The tail of the Malamute developed as a feature critical to the dog's survival ability. It is used as a major insulator; it indicates the temper of the dog; it is a means by which the dogs communicate much of their "language." As an insulator of the extremities during sleep, the tail must be mobile and well furred. It is very important that the tail be of a sufficient length to cover the nose of the dog when in repose. This means that the tail should be at the very least of a length sufficient to reach the hock or an inch below, in order to be able to perform efficiently. The tail is also used as a "rudder" in balancing the dog when making sharp turns during occasional high speeds (such as during a hunt). Too long a tail is inefficient in this performance. Many dogs today also exhibit tails which are short, which snap, or which are lightly or too heavily furred.

On a warm day, dogs stretch out, exposing all their lightly furred portions, thereby maximizing the cooling of their bodies. When the weather becomes colder, the dogs curl up tightly in an oblong which resembles their fetal position. The front feet are curled beneath the dewlap, pads up; the rear feet are turned to the side. In this position the moist pads are not exposed to the ground. The nose is buried in the tail, which can be in any one of several positions, depending upon the severity of the weather.

During cool nights, the tail is draped over the rear legs. In more severe weather, it may be tucked between the rear legs, capturing the warm air exhaled from the lungs; or it may be tucked under the legs if the ground is very cold and damp. In the last position, the rear legs are tucked under the haunch. In this tightly curled position, the dog has completely protected its vital organs and all the moist areas of the body which could loose body heat and freeze. Only the ears of the dog remain exposed. It is theorized that this developed as a protective measure against danger. This singular exposed are further demonstrated the necessity for a small, thick, and well furred ear.

The tail is also used to communicate. A tail aloft and wagging denotes a happy and expectant animal while a tail which is tucked between the rear legs denotes an animal in fear. The tail may also be dropped with only the tip wagging nervously when greeting a dominant animal or person. A tail which is carried high over the back or stiffly at a 45 degree angle to the horizontal with the fur "puffed out" indicated an aggressive stance of one dog preparing to challenge another.

Gait/Movement: The gait of the Malamute is steady, balanced and powerful. He is agile for his size and build. When viewed from the side, the hindquarters exhibit strong rear drive that is transmitted through a well muscled loin tot he forequarters. The forequarters receive the drive from the rear with a smooth reaching stride. When viewed from the front or from the rear, the legs move true in line, neither too close nor too wide. At a fast trot, the feet will converge towards a centerline of the body. A stilted gait, or any gait that is not completely efficient and tireless, is to be penalised.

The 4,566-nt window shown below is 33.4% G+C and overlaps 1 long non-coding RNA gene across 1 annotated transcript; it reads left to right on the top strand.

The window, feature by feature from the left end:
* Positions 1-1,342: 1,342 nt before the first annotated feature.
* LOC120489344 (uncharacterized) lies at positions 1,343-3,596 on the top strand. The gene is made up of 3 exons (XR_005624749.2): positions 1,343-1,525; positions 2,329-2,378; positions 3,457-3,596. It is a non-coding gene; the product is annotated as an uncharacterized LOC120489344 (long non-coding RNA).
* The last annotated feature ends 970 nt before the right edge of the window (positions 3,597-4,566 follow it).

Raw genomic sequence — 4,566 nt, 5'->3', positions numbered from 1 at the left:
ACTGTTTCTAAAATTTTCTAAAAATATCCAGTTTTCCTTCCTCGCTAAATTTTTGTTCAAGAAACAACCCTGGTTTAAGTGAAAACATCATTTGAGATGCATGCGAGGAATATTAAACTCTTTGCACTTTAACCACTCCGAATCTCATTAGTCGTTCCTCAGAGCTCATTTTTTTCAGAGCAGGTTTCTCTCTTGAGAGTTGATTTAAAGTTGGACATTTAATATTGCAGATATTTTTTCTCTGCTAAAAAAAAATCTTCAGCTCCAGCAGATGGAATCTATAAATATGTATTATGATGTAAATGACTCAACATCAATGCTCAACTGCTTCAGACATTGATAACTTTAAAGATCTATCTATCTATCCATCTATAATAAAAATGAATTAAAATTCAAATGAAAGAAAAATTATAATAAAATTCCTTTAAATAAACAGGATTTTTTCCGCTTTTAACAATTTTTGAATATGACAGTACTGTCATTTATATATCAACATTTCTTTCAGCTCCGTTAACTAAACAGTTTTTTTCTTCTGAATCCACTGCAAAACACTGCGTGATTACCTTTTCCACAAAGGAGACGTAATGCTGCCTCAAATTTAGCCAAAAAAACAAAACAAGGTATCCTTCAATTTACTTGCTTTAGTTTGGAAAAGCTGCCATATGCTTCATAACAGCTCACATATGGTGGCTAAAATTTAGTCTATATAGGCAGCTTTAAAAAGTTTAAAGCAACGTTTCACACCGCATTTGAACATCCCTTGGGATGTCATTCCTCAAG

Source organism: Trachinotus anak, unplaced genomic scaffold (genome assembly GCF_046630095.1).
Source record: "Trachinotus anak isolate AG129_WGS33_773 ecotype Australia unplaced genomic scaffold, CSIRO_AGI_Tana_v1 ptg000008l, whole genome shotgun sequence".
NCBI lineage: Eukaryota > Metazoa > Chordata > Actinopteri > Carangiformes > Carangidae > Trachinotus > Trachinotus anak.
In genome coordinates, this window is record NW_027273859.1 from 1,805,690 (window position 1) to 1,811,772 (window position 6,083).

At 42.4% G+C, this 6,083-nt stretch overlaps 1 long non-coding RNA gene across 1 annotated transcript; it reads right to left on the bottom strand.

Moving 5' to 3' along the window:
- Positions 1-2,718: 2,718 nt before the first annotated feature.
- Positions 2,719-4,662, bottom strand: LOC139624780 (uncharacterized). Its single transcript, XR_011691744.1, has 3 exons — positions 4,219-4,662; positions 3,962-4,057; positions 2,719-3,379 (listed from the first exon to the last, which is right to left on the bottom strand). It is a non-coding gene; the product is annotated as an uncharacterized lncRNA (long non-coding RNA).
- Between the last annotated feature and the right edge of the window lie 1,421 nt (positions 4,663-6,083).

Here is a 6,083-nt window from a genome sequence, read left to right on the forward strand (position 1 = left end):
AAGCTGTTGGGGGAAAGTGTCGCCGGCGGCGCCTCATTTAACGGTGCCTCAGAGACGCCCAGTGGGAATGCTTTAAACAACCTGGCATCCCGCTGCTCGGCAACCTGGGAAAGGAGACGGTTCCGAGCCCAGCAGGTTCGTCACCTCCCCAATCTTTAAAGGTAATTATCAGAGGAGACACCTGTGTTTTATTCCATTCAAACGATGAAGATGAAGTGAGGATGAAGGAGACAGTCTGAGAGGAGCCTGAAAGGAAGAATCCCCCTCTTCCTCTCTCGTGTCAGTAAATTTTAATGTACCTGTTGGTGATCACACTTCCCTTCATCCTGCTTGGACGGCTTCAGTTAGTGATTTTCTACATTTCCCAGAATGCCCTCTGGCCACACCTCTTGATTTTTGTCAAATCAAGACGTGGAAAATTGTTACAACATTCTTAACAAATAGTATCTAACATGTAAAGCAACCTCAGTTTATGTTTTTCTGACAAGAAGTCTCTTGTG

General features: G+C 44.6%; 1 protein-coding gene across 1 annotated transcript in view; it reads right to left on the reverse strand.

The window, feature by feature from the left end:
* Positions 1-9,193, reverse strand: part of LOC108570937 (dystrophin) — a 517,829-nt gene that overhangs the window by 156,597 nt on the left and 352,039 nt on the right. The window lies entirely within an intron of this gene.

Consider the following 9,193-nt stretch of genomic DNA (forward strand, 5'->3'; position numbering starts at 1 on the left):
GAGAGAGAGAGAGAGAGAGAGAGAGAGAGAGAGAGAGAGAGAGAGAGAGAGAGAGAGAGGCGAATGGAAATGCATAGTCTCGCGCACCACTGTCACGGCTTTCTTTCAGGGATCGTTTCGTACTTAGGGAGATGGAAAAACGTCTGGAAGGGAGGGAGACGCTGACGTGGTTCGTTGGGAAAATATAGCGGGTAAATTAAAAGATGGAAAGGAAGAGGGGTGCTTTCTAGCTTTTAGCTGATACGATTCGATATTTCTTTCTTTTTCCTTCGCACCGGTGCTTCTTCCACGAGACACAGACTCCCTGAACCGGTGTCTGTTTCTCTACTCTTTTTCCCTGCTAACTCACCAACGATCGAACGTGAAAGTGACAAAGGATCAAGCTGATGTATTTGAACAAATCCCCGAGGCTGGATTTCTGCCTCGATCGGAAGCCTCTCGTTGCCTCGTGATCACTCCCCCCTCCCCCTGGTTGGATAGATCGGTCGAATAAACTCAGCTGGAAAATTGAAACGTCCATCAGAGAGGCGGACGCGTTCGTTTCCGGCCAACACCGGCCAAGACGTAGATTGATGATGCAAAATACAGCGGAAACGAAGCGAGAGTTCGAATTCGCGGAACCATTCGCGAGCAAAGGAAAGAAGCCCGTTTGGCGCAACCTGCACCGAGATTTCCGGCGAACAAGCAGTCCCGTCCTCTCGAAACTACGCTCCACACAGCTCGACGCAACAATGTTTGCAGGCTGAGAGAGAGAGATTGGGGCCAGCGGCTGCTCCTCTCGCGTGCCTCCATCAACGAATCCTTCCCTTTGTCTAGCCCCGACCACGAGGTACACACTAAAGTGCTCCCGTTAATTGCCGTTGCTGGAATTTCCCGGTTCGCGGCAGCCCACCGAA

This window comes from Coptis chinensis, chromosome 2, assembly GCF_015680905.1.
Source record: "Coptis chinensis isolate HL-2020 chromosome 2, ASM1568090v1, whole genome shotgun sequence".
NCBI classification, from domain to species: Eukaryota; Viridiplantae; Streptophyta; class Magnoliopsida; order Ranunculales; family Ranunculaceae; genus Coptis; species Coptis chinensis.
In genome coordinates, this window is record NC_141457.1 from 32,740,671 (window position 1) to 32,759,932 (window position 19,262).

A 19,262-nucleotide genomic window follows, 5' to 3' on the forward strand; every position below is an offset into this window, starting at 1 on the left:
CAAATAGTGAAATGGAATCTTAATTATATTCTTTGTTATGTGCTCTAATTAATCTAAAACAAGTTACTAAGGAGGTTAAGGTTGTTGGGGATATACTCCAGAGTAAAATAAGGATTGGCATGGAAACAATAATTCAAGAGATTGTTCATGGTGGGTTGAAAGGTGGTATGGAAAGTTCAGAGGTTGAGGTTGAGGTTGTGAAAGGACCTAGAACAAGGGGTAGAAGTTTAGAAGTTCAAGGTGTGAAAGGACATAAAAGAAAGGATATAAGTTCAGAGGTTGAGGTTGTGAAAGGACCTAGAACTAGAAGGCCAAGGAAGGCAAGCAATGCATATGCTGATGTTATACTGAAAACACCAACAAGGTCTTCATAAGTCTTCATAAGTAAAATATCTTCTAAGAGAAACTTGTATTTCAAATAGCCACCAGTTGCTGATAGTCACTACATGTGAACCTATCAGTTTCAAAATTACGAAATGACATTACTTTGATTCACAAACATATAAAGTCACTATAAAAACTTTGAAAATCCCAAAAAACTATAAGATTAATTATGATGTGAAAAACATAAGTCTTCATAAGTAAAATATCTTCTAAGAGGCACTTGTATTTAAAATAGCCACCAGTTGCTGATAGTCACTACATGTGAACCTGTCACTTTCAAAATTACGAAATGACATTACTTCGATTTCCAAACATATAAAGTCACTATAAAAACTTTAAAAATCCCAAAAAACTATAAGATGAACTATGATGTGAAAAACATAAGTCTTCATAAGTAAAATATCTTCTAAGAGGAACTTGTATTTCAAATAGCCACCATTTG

Viewed from the front, the legs should swing forward perpendicular to the ground, and parallel to each other. Or, one should add, nearly so. There is a tendency to move the feet under the centerline of the body if the dog is trotting under pressure, but this is less true with Alaskan Malamutes than with many other breeds.

If the front legs are viewed from the side, the proper angulation of the shoulder and front leg assembly makes it possible for the dog to reach far forward with its front legs. Dogs which do not reach far forward are said to be "stilted." This can sometimes from lack of exercise and from confinement in too small quarters. It can also come from faulty shoulder angulation.

If we continue to view the dog from the side, there is neither sway not roaching in the back line. If there is sway (a sinking in the middle of the back) the dog will tire easily because there is no straight line of power. Power is therefore lost. A roach often indicates that the hind leg assembly is not correct. And again, power is lost through the roach.

Note that "straight line" of the back applies laterally as well as vertically. If the dog is viewed while moving away, the body should move in a straight line with the direction of movement. One movement fault is called "crabbing" or "side winding." This means that while the front legs follow the legs do not move "true in line with movement of the front legs" as required by the Standard.

Dogs with long loins may also fail in lateral back movement. When viewed going away, and at a slow gait, there will be sort of caterpillar action. This may be all right for caterpillars, which aren't going anywhere in particular, but it always means lost motion for a Malamute.

Now the true test of movement comes when dogs are actually pulling, either when pulling a sled, or in moving both at a gallop and while trotting. These pictures show that the best dogs do move as the Standard says they should. One can notice the great reach of the front legs; that the dogs' front and hind legs do move parallel in line; and that there is fair width between both the front legs and the hind ones.

Coat: The Malamute has a thick, coarse guard coat, never long and soft. The undercoat is dense, from 2.5 - 5cm (1-2 inches) in depth, oily and woolly. The coarse guard coat varies in length as does the undercoat.

The double coat of the Alaskan Malamute is a critically important characteristic for the dog's survival. The coarse guard hairs have an oily or waxy feeling coat which is water repellent. This guard coat protects the thick wool-like undercoat which is the insulating factor for the body. Flat-, open-, short-, or soft-coated dogs are not protected well enough to survive the rigors of the Arctic conditions. Any dog which has an overly long and/or soft coat cannot survive well in Arctic conditions and should be considered a grave fault to the breed.